Having been founded over two decades ago, it has been over the last five years that Sorgenia has undergone an extraordinary process of transformation and recovery. At the end of 2018, Nuova Sorgenia Holding decided to assess the possibility of opening its share capital to new shareholders, and 20 separate groups filed applications of interest to purchase the company, giving some idea of the huge potential for growth that it holds for the future. “The Sorgenia sale transaction, which also included international players, ended with the acquisition by the joint venture F2i/Asterion in 2020,” explained Claudio. “This will guide Sorgenia towards an identity that characterizes it as a hub for projects linked to the energy business for these two funds.
“The first step was to transfer capacity to Sorgenia (an injection of around 300 MW in wind and around 70 MW in bioenergy) to comcreate a combined portfolio capacity of 4,800 MW. The expectations are that this portfolio can be expanded in coming years both through organic growth and by exploring transactions through external avenues. The portfolio expansion gave a solid boost to Sorgenia’s positioning as one of the leading players in Italy in the power sector, laying the foundations for potential future interest in initiatives abroad.
“In light of the recent entry of F2i/Asterion, the new strategic trajectory will include the efficient operation of CCGT assets, the development of renewable sources, and growth in the area of end-user power solutions, especially in the area of distributed generation.”
This new change in ownership will boost Sorgenia’s role in Italy’s energy transition and help to build a new future for the business. However, alongside the excitement and potential that new owners bring, 2020 saw Sorgenia face another major challenge – this time in the form of the global coronavirus pandemic.
Its response to Covid-19 illustrated the true flexibility and agility of Sorgenia as an operating entity, as Claudio highlighted. “Sorgenia was forced to manage the emergency caused by the pandemic in one of the areas most impacted by the virus,” he said. “Its Bertonico/Turano Lodigiano thermoelectric power plant is, in fact, located in the Codogno area, which was the first red zone in Italy. This experience has shown how, in a complicated and challenging situation, the company managed to ensure continuity in the power generation from its plants while maintaining the utmost safety for its workers.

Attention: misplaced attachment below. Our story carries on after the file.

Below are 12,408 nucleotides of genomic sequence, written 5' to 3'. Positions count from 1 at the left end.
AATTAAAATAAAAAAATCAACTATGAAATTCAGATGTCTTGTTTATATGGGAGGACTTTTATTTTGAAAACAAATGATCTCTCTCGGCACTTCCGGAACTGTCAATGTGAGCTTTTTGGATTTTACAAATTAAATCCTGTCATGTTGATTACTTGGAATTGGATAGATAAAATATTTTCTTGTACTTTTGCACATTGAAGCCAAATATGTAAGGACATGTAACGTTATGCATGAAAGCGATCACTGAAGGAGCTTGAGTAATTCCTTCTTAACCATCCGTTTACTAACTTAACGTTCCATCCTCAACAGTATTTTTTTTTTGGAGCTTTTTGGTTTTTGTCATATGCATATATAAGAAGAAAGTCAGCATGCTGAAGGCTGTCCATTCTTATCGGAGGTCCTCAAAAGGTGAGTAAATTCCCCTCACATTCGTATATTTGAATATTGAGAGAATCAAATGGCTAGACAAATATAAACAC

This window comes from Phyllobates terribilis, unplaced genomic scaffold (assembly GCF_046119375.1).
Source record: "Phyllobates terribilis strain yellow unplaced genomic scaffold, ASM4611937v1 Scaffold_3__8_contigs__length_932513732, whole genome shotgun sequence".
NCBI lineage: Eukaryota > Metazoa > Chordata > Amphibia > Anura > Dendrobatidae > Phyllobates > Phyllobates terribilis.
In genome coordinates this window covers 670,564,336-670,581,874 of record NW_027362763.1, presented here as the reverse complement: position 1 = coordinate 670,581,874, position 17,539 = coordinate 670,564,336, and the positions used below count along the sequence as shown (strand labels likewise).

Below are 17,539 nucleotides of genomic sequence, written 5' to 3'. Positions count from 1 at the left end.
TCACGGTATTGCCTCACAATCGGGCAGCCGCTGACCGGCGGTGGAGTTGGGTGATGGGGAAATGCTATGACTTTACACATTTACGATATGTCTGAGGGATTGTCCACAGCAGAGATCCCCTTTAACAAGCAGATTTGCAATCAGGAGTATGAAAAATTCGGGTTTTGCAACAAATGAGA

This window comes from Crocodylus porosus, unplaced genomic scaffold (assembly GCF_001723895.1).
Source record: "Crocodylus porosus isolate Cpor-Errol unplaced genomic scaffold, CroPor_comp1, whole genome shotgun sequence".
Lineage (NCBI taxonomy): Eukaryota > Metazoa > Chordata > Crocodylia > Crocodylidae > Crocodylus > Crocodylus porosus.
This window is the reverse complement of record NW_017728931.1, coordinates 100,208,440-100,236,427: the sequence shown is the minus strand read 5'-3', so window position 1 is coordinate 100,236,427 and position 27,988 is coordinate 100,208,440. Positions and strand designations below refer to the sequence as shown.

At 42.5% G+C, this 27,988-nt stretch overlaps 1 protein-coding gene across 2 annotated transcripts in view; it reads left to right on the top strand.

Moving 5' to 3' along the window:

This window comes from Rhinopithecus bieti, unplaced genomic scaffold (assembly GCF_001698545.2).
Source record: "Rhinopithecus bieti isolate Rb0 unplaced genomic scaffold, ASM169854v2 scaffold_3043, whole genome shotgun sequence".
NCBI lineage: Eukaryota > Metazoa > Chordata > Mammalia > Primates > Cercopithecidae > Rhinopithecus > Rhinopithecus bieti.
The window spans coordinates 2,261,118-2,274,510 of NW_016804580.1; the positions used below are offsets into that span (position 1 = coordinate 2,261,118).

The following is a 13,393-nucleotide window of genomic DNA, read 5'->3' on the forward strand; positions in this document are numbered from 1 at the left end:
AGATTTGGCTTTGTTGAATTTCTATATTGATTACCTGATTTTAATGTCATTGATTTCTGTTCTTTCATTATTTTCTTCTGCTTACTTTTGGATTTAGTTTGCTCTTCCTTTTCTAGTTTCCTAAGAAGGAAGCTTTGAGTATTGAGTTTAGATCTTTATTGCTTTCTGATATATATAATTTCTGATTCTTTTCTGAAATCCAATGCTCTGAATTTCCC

“Its initial reaction to the crisis was marked by concern together with the desire to react and experiment with procedures to operate the plants safely and efficiently around Lodi and also the other plants in Italy. It was a difficult period for the energy sector, with a significant drop in demand. However, thanks to Sorgenia’s ability to operate the plants flexibly, quickly, and easily, it was able to achieve significant economic results, on the one hand, and on the other to provide the system with valuable resources at that time, such as regulation and balancing services, valuable even when demand is very low.
“Sorgenia’s entire operation was run with processes that protected the health of the people who operate and maintain the plants, ensuring the operation thereof in compliance with the planned programs. Through the best digital technologies, the plants’ high degree of automation has allowed continuous monitoring of facilities despite limited staffing to comply with social-distancing measures, thus minimizing the risk of contagion.”